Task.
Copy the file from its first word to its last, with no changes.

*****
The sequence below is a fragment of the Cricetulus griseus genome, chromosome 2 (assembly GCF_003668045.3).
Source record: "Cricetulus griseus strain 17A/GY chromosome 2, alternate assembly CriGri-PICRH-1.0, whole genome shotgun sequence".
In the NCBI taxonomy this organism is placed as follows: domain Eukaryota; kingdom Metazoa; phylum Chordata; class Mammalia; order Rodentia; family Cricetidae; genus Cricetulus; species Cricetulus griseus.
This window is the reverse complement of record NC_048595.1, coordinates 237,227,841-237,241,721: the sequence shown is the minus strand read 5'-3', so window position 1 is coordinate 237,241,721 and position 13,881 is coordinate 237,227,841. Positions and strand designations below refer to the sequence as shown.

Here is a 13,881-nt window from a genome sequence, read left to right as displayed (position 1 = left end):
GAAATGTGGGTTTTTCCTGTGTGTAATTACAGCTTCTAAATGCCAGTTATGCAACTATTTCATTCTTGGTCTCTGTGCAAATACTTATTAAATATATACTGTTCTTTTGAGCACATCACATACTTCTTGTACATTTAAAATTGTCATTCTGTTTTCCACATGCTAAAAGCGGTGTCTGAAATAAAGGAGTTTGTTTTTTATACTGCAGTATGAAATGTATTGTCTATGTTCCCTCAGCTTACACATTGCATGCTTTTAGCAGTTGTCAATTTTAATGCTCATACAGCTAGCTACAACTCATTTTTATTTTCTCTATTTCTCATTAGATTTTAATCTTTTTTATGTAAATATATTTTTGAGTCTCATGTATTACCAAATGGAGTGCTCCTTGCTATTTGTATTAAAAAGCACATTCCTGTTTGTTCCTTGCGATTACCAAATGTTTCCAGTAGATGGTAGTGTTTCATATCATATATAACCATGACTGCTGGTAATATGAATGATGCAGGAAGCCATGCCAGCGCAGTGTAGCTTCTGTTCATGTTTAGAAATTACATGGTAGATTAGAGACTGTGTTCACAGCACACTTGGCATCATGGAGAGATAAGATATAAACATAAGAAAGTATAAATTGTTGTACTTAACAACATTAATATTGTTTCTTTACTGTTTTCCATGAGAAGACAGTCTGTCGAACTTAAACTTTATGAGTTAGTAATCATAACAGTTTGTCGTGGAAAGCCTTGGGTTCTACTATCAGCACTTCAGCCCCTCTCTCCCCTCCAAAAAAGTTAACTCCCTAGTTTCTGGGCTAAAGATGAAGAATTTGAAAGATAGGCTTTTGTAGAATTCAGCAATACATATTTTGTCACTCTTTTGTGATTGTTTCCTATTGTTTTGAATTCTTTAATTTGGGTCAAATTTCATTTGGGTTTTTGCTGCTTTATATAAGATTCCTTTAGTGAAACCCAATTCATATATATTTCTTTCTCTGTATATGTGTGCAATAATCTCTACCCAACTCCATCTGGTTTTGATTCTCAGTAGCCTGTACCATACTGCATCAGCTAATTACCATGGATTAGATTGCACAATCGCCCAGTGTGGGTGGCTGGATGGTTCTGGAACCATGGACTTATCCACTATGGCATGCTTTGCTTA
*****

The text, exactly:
The sequence below is a fragment of the Cricetulus griseus genome, chromosome 2 (assembly GCF_003668045.3).
Source record: "Cricetulus griseus strain 17A/GY chromosome 2, alternate assembly CriGri-PICRH-1.0, whole genome shotgun sequence".
In the NCBI taxonomy this organism is placed as follows: domain Eukaryota; kingdom Metazoa; phylum Chordata; class Mammalia; order Rodentia; family Cricetidae; genus Cricetulus; species Cricetulus griseus.
This window is the reverse complement of record NC_048595.1, coordinates 237,227,841-237,241,721: the sequence shown is the minus strand read 5'-3', so window position 1 is coordinate 237,241,721 and position 13,881 is coordinate 237,227,841. Positions and strand designations below refer to the sequence as shown.

Here is a 13,881-nt window from a genome sequence, read left to right as displayed (position 1 = left end):
GAAATGTGGGTTTTTCCTGTGTGTAATTACAGCTTCTAAATGCCAGTTATGCAACTATTTCATTCTTGGTCTCTGTGCAAATACTTATTAAATATATACTGTTCTTTTGAGCACATCACATACTTCTTGTACATTTAAAATTGTCATTCTGTTTTCCACATGCTAAAAGCGGTGTCTGAAATAAAGGAGTTTGTTTTTTATACTGCAGTATGAAATGTATTGTCTATGTTCCCTCAGCTTACACATTGCATGCTTTTAGCAGTTGTCAATTTTAATGCTCATACAGCTAGCTACAACTCATTTTTATTTTCTCTATTTCTCATTAGATTTTAATCTTTTTTATGTAAATATATTTTTGAGTCTCATGTATTACCAAATGGAGTGCTCCTTGCTATTTGTATTAAAAAGCACATTCCTGTTTGTTCCTTGCGATTACCAAATGTTTCCAGTAGATGGTAGTGTTTCATATCATATATAACCATGACTGCTGGTAATATGAATGATGCAGGAAGCCATGCCAGCGCAGTGTAGCTTCTGTTCATGTTTAGAAATTACATGGTAGATTAGAGACTGTGTTCACAGCACACTTGGCATCATGGAGAGATAAGATATAAACATAAGAAAGTATAAATTGTTGTACTTAACAACATTAATATTGTTTCTTTACTGTTTTCCATGAGAAGACAGTCTGTCGAACTTAAACTTTATGAGTTAGTAATCATAACAGTTTGTCGTGGAAAGCCTTGGGTTCTACTATCAGCACTTCAGCCCCTCTCTCCCCTCCAAAAAAGTTAACTCCCTAGTTTCTGGGCTAAAGATGAAGAATTTGAAAGATAGGCTTTTGTAGAATTCAGCAATACATATTTTGTCACTCTTTTGTGATTGTTTCCTATTGTTTTGAATTCTTTAATTTGGGTCAAATTTCATTTGGGTTTTTGCTGCTTTATATAAGATTCCTTTAGTGAAACCCAATTCATATATATTTCTTTCTCTGTATATGTGTGCAATAATCTCTACCCAACTCCATCTGGTTTTGATTCTCAGTAGCCTGTACCATACTGCATCAGCTAATTACCATGGATTAGATTGCACAATCGCCCAGTGTGGGTGGCTGGATGGTTCTGGAACCATGGACTTATCCACTATGGCATGCTTTGCTTA